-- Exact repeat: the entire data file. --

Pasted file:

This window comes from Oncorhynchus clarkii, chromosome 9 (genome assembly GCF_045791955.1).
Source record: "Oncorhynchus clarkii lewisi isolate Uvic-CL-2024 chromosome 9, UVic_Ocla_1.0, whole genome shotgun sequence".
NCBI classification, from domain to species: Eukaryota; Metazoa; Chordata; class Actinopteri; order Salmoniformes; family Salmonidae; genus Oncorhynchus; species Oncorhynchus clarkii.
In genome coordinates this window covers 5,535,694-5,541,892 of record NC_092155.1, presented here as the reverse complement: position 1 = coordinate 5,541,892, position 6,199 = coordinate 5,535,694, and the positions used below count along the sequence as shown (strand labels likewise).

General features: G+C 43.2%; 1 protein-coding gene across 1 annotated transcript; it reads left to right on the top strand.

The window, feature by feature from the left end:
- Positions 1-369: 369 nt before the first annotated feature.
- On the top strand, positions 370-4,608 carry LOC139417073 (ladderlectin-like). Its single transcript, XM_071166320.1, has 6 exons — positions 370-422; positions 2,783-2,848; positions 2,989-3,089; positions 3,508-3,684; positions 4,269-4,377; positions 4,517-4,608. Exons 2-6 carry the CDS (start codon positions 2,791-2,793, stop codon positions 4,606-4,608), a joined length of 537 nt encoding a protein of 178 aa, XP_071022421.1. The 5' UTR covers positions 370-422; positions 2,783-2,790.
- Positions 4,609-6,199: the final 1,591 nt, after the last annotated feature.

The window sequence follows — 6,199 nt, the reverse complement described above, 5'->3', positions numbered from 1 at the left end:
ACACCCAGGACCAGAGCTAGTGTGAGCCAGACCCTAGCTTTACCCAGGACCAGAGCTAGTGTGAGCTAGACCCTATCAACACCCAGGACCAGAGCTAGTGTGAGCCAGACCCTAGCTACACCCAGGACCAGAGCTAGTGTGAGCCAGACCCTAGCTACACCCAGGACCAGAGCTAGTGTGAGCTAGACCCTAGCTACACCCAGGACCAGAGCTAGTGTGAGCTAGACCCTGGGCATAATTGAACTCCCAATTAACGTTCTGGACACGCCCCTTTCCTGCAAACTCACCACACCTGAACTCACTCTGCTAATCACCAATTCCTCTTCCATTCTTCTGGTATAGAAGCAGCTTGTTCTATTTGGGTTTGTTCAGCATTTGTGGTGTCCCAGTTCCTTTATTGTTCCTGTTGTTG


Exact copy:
This window comes from Oncorhynchus clarkii, chromosome 9 (genome assembly GCF_045791955.1).
Source record: "Oncorhynchus clarkii lewisi isolate Uvic-CL-2024 chromosome 9, UVic_Ocla_1.0, whole genome shotgun sequence".
NCBI classification, from domain to species: Eukaryota; Metazoa; Chordata; class Actinopteri; order Salmoniformes; family Salmonidae; genus Oncorhynchus; species Oncorhynchus clarkii.
In genome coordinates this window covers 5,535,694-5,541,892 of record NC_092155.1, presented here as the reverse complement: position 1 = coordinate 5,541,892, position 6,199 = coordinate 5,535,694, and the positions used below count along the sequence as shown (strand labels likewise).

General features: G+C 43.2%; 1 protein-coding gene across 1 annotated transcript; it reads left to right on the top strand.

The window, feature by feature from the left end:
- Positions 1-369: 369 nt before the first annotated feature.
- On the top strand, positions 370-4,608 carry LOC139417073 (ladderlectin-like). Its single transcript, XM_071166320.1, has 6 exons — positions 370-422; positions 2,783-2,848; positions 2,989-3,089; positions 3,508-3,684; positions 4,269-4,377; positions 4,517-4,608. Exons 2-6 carry the CDS (start codon positions 2,791-2,793, stop codon positions 4,606-4,608), a joined length of 537 nt encoding a protein of 178 aa, XP_071022421.1. The 5' UTR covers positions 370-422; positions 2,783-2,790.
- Positions 4,609-6,199: the final 1,591 nt, after the last annotated feature.

The window sequence follows — 6,199 nt, the reverse complement described above, 5'->3', positions numbered from 1 at the left end:
ACACCCAGGACCAGAGCTAGTGTGAGCCAGACCCTAGCTTTACCCAGGACCAGAGCTAGTGTGAGCTAGACCCTATCAACACCCAGGACCAGAGCTAGTGTGAGCCAGACCCTAGCTACACCCAGGACCAGAGCTAGTGTGAGCCAGACCCTAGCTACACCCAGGACCAGAGCTAGTGTGAGCTAGACCCTAGCTACACCCAGGACCAGAGCTAGTGTGAGCTAGACCCTGGGCATAATTGAACTCCCAATTAACGTTCTGGACACGCCCCTTTCCTGCAAACTCACCACACCTGAACTCACTCTGCTAATCACCAATTCCTCTTCCATTCTTCTGGTATAGAAGCAGCTTGTTCTATTTGGGTTTGTTCAGCATTTGTGGTGTCCCAGTTCCTTTATTGTTCCTGTTGTTG